Separately, I’m seeing some discussion about the treatment of a wage subsidy paid to a shareholder employee. Now, for those who don’t know, shareholder employees are shareholders in a company and they’re also an employee. They are usually within the provisional tax regime and not taxed under PAYE. And the advantage they have is that the salary that can be allocated to them for a tax year can be done after the end of the tax year before the return is filed. So, for example, right now, tax agents with clients linked to their tax agency will have until 31 March 2020 to file the tax returns for 31 March 2019.

And so accountants will be looking at this and saying, all right, we can allocate you this amount of the company’s income to you as a shareholder-employee salary for the year ended 31 March 2019, so people are working through that. And the question people are obviously looking at is what do we do for shareholder-employees for the 2020 year? I don’t know yet. It’s an interesting question. I suspect it’s possible that a shareholder-employee may not be eligible, in that case, for the subsidy. [CLARIFICATION, the latest thinking is they are eligible.]

These issues are a good example of how moving rapidly and without the normal processes of putting it through consultation does throw up these anomalous questions and other issues. It’s worth keeping in mind that the proposals for the wage subsidies were announced on March 17th, barely nine days ago. And so it’s not surprising we’re still working through some of the detail.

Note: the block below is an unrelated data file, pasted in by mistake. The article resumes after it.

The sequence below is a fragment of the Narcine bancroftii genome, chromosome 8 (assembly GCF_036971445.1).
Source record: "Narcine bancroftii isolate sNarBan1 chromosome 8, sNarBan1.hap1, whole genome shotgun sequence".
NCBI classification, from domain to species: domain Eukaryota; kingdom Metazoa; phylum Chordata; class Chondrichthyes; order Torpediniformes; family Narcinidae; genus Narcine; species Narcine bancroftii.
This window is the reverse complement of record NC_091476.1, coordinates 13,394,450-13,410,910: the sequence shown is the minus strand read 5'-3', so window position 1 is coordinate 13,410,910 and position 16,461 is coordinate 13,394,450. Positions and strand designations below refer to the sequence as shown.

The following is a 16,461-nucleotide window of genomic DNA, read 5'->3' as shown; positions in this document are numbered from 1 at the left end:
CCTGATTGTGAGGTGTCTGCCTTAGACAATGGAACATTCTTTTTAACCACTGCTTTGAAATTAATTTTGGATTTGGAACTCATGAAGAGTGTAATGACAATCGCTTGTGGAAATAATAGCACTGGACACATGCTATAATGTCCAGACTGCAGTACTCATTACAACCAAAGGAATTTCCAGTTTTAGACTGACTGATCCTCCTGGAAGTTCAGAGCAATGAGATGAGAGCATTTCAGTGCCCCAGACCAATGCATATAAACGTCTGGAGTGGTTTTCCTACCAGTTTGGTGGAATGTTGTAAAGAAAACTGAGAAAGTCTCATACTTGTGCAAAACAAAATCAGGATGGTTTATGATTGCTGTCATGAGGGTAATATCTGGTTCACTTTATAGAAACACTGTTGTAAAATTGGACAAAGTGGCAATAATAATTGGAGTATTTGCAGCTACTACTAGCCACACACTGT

It might point to perhaps that small business involvement earlier on might have helped. But to be truthful, everything is moving so quickly at this stage, it’s inevitable that sometimes some detail slips through the cracks.

Meantime the tax measures announced at the same time as the wage subsidies – such as restoring building depreciation, increasing the value of the low value asset write off for assets to $1,000, allowing the waiving of use of money interest and allowing wider access to the in-work tax credit have now gone through and received the Royal Assent.